No wonder in the past some activists have hit back with images such as these:-

nhs

Being left-wing is not a bad thing. Being left-wing amidst other things means you care about other human beings, and you are not so narrow-minded, so self-absorbed and selfish, so brainwashed by individualistic ideas (‘trickle down economics’ , ‘survival of the fittest’ and other nonsense) which are senseless, do more damage than good to society, and do not have practical application in the real world. I’m not saying that those who do not identify as being left-wing are these things, but in my view, on the bare minimum, on the surface, thats what being left-wing must be.

I’d like to think many left wingers have a greater appreciation of inequality than their detractors;  that they get it when circumstances beyond people’s control push them to the brink. And these circumstances vary from corrupt African politicians (who receive bribes from unscrupulous investors, in exchange for favourable investment agreements which do nothing for the people of that African country) to selling off a public hospital to a private company (which then lays off staff as a cost-cutting exercise – leaving vulnerable families with no income – purely for profit).

I’ll end with a story I once read of a South African woman. Her parent’s two storey house was confiscated during the apartheid regime, when she was just a little girl. Subsequently her parents couldn’t pay for her education, so she was forced to work as a cleaner. Today she’s still unable to rebuild her life, with no qualifications, living in a country where she can’t earn enough to put herself through school, as well as look after her own family. With little prospects to advance in life other than to continue working, she is stuck in poverty.

And the house? She still remembers it, it’s still there, but up until now her family has not been able to get it back.

Not everyone who is poor is poor because they are lazy and don’t want to work. Someone please ask Jeremy Corbyn ‘s detractors to go and witness with their own eyes these types of scenarios.

Why income inequality is bad for growth

class1

Give credit to the Organisation for Economic Cooperation and Development, or OECD—an organization that has so often either mirrored or defined (depending on your point of view) the consensus on economic policy issues—for so thoroughly embracing the idea that high and growing income inequality may well be bad for growth. The Paris-based organization of leading developed and developing economies late last month issued its latest finding in its report “In It Together: Why Less Inequality Benefits Us All, which finds that “econometric analysis suggests that income inequality has a sizeable and statistically significant negative impact on growth.” (Emphasis in the original.)

The new report finds that between 1990 and 2010 gross domestic product per person in 19 core OECD countries grew by a total of 28 percent, but would have grown by 33 percent over the same period if inequality had not increased after 1985. This estimate is based on an econometric analysis of 31 high- and middle-income OECD countries, which concluded that lowering inequality by just one “Gini-point” (a standard measure of inequality used by economists) would raise the annual growth rate of GDP by 0.15 percentage points.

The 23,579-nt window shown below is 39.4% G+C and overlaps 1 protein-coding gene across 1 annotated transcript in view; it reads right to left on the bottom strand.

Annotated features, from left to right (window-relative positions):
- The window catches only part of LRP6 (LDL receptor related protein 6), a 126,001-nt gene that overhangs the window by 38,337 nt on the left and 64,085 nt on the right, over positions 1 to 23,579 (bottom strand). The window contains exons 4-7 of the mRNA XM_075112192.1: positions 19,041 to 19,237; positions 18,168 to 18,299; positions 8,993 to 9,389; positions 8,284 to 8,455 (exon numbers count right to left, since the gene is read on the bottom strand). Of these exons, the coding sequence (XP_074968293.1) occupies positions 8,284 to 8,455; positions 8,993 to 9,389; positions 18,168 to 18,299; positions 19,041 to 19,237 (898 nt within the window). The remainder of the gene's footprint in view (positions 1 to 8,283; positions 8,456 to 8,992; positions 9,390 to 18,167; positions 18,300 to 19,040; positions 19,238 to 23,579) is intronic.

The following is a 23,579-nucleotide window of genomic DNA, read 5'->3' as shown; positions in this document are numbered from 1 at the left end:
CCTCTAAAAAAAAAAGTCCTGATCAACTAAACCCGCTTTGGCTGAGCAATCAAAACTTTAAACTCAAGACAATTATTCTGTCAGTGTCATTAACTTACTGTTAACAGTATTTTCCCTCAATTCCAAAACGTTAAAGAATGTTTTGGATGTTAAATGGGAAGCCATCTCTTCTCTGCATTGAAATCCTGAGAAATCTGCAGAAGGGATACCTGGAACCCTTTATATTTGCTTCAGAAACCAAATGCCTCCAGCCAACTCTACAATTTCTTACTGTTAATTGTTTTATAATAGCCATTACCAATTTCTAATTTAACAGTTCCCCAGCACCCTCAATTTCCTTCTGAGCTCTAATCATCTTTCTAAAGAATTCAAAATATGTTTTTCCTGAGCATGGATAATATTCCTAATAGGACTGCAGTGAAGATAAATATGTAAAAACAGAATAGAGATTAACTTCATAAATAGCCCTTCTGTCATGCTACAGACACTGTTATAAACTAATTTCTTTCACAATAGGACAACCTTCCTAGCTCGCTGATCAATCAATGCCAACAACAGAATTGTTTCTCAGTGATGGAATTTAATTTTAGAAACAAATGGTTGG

More here

Source: agenda.weforum.org

Addressing the roots of Economic Disparities

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 I choose to write about these things because the plight of my people is tied to historical events which most of them do not know about. We are poor today, but how did we become poor. Have we always been poor? Were we created poor? Did evolution design that we would be poor? What happened before the here and now? Every one of them needs to know the unadulterated truth. Unbiased. Pure. I pray to the creator of the heavens and the earth that one day they will know such a truth…and I’ve made it my mission to make sure that as many as are interested, do get to know the truth.

“Sometimes history needs a push.”  — Vladimir Lenin

For the powerful, crimes are those that others commit.” ― Noam Chomsky, Imperial Ambitions: Conversations on the Post-9/11 World

“The best way to predict your future is to create it” ― Abraham Lincoln

I began writing this article over a year ago, and I’m so glad I dithered. Because between then and now, a number of events took place which prompted people who are probably better placed than myself to delve into the debate on inequality, armed with better evidence and statistics.

Firstly we have Suzanne Moore writing for the guardian in an article titled Inequality isn’t inevitable, it’s engineered. That’s how the 1% have taken over in which she says:

 ‘Most wealth, though, is not earned: huge assets, often inherited, simply get bigger not because the individuals who own them are super talented, but because structures are in place to ensure this happens.’

This view is echoed by  Laura Sullivan, Tatjana Meschede, Lars Dietrich, & Thomas Shapiro of the Institute on Assets and Social Policy at Brandeis University, who co-authored a report with Amy Traub, Catherine Ruetschlin & Tamara Draut of Demos, a public policy organization. The report titled The Racial Wealth Gap (neatly summarised by this article on Forbes here) which looks at the racial wealth gap in the United States says: